Hereditary familial cancer

Hereditary cancer syndromes are discussed often, not because they are common but because they drastically increase the chance of disease.

The mutations behind these syndromes tend to be known – for example most hereditary breast cancers are caused by changes in the BRCA genes (BRCA1 and BRCA2) – and, as result, these cancers can be identified with a genetic test.

When a woman is born with a mutation associated with a hereditary breast cancer syndrome, she is called “a carrier” (of the mutation). As result, she will need to be closely watched with regular exams for earlydetection of the disease.

This means, for example, to regularly have screening mammograms or/and magnetic resonances (MRI) starting at earlier age, or even to discuss prophylactic measures that can reduce the disease risk.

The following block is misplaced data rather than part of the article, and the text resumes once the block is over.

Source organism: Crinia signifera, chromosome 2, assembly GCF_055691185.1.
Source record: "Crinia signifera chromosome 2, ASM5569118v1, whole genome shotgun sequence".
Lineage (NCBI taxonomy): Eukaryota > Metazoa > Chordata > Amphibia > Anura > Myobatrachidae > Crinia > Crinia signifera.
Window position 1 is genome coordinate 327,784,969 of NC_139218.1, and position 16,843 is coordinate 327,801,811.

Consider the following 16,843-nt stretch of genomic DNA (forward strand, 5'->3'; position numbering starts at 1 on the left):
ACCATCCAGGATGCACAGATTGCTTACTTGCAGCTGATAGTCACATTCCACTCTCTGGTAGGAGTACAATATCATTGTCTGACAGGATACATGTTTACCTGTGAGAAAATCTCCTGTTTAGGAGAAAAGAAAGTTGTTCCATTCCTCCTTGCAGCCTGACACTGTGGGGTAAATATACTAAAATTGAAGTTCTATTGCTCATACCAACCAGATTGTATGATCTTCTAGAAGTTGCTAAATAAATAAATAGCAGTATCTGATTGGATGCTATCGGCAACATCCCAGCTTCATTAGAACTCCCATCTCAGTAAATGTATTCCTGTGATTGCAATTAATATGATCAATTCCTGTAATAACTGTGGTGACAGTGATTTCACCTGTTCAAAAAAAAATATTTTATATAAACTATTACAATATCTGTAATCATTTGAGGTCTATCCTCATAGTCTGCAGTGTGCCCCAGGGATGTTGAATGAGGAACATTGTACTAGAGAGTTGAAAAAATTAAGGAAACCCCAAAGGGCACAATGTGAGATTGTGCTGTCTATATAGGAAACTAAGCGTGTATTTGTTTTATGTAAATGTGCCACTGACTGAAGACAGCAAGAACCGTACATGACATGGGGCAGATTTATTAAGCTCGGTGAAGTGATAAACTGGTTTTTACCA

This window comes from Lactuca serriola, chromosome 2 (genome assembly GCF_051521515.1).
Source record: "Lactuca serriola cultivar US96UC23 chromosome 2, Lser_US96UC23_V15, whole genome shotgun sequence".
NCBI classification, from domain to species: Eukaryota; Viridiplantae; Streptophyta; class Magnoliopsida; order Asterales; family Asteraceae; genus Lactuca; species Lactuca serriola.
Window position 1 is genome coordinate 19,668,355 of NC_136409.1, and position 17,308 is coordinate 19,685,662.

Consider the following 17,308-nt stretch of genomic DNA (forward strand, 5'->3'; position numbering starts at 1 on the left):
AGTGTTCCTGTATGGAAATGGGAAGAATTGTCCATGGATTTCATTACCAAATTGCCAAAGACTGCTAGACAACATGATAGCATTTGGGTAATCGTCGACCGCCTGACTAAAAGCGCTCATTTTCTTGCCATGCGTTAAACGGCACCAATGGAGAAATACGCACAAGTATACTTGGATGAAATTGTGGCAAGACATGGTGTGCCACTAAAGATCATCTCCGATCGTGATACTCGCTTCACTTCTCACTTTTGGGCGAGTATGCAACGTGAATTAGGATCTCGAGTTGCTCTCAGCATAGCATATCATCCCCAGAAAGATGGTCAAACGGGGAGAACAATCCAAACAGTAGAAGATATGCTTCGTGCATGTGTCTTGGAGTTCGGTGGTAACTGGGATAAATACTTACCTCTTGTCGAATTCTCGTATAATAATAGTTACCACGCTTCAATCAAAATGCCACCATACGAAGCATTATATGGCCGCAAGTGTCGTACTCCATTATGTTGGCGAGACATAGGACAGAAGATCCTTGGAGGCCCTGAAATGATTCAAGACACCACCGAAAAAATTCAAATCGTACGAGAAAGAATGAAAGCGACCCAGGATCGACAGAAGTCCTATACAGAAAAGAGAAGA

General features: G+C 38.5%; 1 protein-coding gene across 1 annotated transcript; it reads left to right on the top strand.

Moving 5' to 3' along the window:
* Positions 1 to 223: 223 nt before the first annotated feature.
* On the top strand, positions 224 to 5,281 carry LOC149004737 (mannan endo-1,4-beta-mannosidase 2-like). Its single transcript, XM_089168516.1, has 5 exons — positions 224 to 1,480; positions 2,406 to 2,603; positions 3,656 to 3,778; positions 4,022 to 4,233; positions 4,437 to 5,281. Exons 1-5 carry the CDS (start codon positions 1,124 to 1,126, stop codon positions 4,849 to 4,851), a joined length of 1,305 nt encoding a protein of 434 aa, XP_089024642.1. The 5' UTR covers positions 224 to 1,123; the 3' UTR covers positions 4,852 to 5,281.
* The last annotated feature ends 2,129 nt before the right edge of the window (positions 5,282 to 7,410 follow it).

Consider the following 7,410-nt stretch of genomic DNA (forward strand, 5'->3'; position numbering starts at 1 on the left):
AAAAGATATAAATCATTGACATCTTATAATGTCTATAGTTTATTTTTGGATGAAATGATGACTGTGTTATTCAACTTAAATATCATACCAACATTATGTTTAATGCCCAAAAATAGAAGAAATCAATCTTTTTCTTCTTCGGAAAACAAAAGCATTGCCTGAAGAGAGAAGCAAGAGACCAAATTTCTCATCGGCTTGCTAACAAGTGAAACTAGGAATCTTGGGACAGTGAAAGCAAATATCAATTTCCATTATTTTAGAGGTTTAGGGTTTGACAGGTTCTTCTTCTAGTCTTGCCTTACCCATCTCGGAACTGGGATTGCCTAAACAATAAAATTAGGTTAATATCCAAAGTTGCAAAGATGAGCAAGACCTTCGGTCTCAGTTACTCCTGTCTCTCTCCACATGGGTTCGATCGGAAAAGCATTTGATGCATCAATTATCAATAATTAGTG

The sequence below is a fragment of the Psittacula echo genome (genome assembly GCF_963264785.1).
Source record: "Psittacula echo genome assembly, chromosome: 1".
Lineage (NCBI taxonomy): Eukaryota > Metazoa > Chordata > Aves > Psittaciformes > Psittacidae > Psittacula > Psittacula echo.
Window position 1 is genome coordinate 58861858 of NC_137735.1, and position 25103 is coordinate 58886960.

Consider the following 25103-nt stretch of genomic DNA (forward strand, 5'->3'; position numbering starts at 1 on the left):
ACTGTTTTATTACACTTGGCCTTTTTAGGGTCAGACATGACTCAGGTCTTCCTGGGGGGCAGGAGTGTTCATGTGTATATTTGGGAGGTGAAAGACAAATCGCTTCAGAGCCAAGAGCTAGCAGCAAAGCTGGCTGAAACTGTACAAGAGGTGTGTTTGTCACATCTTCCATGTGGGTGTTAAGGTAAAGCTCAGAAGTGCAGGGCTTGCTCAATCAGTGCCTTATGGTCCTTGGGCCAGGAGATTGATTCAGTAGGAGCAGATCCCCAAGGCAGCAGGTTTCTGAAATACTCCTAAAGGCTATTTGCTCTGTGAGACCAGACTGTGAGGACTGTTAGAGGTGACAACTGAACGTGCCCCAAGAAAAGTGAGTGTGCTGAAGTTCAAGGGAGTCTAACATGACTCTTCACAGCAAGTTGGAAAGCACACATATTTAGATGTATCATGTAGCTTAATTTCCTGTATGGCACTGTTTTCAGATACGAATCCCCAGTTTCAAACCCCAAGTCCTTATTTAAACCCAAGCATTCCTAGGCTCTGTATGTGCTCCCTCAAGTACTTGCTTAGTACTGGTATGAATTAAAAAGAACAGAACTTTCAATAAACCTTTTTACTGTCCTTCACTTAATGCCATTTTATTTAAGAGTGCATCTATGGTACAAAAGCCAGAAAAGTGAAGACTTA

Learn more about the  genetic clinic/genetic service  that supports families suspected with having hereditary breast cancer.

In the section on Biology of cancer learn more about hereditary cancer.

Hereditary cancer is rare; it comprises only 5-10% of all diagnoses of breast cancer 

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Know… the leaflets on the side effects of breast cancer therapies: how to manage problems, such as nausea and vomiting, or hair loss. (see)
Know… the interactive "familial history", allows the construction of a graphic with the history of breast cancer in your family. (see)
Know… more about cancer biology: what is a mutation and what promotes these changes in cells DNA? (see)
Know… What is a triple negative cancer? Drinking alcohol increases the risk of breast cancer? What is the anatomy of the breast? (see)
Know… what you know about familial breast cancer: complete our 7-question "expert " quiz. (see)
Know… more about sporadic breast cancer, and test your knowledge using our 7-question quiz. (see)
Know… the particularities of breast cancer in man: test your knowledge in our 7-question quiz (see)